Nesbitt Memorial Library Journal, Volume 3, Number 2, May, 1993 Page: 69
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The Conflict Between H. H. Moore and Sheriff Light Townsend
Braddock proved to be a clever fugitive. Aided by the rainfall on the night
of his escape, which had obliterated his tracks, he eluded an extensive manhunt for
several weeks. He fled to the south, stealing a horse near the settlement of Content,
riding through Oakland and proceeding toward Sublime. He remained in the Sublime area
for just a few hours. Then, officers lost track of him. The search for Braddock spread
across several counties and involved several sheriffs. Finally, in the first week of
February, Sheriff Townsend turned up a lead. He had thought all along that Braddock
would flee to the Eagle Lake bottom, and now his suspicions had been confirmed. On
February 5, he wrote Wharton County Sheriff Hamilton Dickson a mysterious letter
which indicated his belief that Braddock was being harbored by a friend who had
apparently accidentally stumbled onto him in the bottom. The letter, which was
reproduced in The Weimar Mercury of July 25, 1896, refers to Braddock as "B" and sets
up a code between the two officers.
Columbus, Tex. Feb 5, 1894
H. B. Dickson, Wharton, Texas
I saw old man Williams and he says emphatically that it is all a lie about B.
stopping with him on Wednesday night, and further that B. never was in his house in
his life and still further that he never spoke to him in his life. I learned from a party that
on the day B. was to have gone down the river, as we heard he was to have done, that
he, B., got lost in the bottom, and was seen the next day by a party who knew him, and
talked with him. To make a long story short, I have another scheme on foot that may
work all right and now, and here, let it be understood by and between us, that we have
given up any further search and lay still on our oars a few days; in the mean time, keep
eyes open for anything that may turn up. In case I want you to meet me, and you receive
a telegram to this effect: "Everything busted - blow off the dogs," take the first train
and come to Rosenburg and stay 'till I come, if I am not there when you arrive - and we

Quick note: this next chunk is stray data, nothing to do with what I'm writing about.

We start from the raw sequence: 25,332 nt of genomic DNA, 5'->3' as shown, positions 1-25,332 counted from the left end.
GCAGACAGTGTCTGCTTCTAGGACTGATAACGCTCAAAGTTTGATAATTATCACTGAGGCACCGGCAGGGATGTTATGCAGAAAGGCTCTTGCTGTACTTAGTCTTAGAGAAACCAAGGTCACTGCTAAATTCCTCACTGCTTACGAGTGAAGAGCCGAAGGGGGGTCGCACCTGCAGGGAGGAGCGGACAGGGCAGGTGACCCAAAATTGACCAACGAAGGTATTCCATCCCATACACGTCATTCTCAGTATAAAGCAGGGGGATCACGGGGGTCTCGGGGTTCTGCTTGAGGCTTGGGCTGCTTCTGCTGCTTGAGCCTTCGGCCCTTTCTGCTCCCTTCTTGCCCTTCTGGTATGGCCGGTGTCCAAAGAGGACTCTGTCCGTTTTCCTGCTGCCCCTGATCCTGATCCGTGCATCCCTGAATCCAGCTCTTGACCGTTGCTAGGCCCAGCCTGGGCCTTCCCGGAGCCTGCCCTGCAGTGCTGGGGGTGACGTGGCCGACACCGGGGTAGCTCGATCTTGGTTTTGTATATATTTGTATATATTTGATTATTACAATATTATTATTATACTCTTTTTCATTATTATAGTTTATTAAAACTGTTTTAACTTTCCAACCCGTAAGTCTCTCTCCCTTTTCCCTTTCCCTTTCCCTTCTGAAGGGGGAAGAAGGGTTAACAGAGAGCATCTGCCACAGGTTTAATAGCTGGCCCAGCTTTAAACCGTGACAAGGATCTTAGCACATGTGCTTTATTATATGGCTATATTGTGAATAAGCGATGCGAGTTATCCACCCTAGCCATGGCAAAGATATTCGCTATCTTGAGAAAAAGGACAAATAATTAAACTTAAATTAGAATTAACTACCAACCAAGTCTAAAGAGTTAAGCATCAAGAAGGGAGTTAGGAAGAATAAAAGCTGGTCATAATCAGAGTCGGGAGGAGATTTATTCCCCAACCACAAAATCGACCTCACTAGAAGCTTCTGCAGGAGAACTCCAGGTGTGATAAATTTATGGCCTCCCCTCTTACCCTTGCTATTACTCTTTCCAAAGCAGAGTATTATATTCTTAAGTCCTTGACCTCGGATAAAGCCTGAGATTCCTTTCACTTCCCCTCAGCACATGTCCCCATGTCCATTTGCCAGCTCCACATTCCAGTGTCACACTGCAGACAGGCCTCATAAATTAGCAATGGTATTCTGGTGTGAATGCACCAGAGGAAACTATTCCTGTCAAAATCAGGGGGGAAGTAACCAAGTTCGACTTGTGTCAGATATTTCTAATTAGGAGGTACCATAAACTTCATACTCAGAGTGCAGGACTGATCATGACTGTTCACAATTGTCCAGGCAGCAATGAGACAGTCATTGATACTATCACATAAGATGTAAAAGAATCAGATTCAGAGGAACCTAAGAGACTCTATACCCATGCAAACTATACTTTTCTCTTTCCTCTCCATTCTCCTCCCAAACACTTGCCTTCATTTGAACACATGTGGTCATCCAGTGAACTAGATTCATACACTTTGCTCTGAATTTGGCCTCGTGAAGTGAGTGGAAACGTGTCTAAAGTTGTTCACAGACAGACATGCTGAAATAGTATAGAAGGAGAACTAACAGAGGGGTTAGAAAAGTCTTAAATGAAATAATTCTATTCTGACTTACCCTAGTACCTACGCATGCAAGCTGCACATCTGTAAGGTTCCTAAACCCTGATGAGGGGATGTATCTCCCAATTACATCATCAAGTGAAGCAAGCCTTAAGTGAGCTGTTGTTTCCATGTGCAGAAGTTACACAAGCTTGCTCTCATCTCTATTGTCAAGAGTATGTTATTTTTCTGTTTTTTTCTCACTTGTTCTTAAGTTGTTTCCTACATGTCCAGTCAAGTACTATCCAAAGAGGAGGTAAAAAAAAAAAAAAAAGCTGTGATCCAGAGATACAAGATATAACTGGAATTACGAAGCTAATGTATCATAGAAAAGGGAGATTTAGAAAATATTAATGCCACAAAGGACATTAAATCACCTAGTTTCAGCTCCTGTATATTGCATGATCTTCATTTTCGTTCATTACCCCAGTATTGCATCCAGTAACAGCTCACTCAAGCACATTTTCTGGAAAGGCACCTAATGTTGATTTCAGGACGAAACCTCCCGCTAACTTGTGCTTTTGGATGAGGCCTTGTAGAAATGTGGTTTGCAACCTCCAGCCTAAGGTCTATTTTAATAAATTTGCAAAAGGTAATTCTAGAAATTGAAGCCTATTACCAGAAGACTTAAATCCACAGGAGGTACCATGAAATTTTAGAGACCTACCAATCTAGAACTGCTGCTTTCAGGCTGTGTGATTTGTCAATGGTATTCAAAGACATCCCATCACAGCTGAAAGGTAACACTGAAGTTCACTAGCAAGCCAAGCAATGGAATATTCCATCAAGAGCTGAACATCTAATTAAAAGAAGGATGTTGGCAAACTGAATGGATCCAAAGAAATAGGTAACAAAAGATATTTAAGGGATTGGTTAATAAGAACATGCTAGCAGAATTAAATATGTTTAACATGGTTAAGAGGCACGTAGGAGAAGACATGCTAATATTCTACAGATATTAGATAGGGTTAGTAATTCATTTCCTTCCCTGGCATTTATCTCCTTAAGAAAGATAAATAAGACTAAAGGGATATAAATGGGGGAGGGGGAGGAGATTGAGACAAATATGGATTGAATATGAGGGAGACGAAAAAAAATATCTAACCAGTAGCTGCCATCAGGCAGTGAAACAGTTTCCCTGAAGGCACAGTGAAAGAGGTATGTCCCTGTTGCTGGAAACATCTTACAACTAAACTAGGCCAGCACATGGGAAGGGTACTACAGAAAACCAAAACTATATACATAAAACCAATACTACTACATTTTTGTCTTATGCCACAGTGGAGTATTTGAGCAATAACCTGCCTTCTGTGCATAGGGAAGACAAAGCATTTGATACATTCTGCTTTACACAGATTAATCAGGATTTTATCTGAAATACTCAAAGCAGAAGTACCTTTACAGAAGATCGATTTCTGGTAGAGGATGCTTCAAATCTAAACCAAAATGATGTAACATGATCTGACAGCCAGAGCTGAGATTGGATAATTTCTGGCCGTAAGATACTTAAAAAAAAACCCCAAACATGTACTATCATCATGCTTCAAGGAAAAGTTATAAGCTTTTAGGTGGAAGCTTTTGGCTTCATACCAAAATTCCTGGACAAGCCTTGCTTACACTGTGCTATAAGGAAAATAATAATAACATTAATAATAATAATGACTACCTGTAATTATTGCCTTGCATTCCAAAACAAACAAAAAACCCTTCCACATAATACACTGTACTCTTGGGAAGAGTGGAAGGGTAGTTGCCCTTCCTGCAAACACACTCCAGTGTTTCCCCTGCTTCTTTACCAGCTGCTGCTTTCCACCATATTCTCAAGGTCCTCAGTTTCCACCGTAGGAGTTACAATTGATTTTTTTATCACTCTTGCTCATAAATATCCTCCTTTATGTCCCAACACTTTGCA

will have some fun (if I ain't a fool). Now, Dickson, don't you mention this to a living
soul, until I see you, not even let your deputy know a word about it, 'till further notice.
Make it convenient to be about home Thursday next. "Mum" is the word.
J. L. Townsend
P. S. Everything busted - blow off the dogs, means meet me at Rosenburg Junction.
Though Sheriff Townsend was busy with the pursuit of Braddock, he was
apparently not too busy to pass up the opportunity to get another of his relatives into
the ranks of Colorado County's law enforcement community. The Commissioners Court
met on January 29, 1894, to appoint a constable to replace Mose Townsend. There
were two principal candidates: Joe Shiver of Weimar and Emmett Townsend of
Columbus. Shiver presented a petition from the citizens of the precinct in question,
Precinct 4, but the commissioners, by one vote, appointed Townsend to the post. The
citizens of Precinct 4 reacted with outrage. The day after the appointment they held a
meeting in Weimar, and more than sixty people signed a formal resolution protesting
Townsend's appointment as "contrary to the genius and principles of all republican forms
of government." The resolution went on, "The action of the majority of said court is high
handed and against all precedent and calculated to lead to other illegal, extreme
measures." The Weimar Mercury of February 3, 1894 went further, saying "Colorado
county needs a new set of commissioners, and needs 'em bad too."
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Nesbitt Memorial Library. Nesbitt Memorial Library Journal, Volume 3, Number 2, May, 1993, periodical, May 1993; Columbus, Texas. (texashistory.unt.edu/ark:/67531/metapth151388/m1/17/?q=nesbitt%20memorial%20library%20journal: accessed February 18, 2018), University of North Texas Libraries, The Portal to Texas History, texashistory.unt.edu; crediting Nesbitt Memorial Library.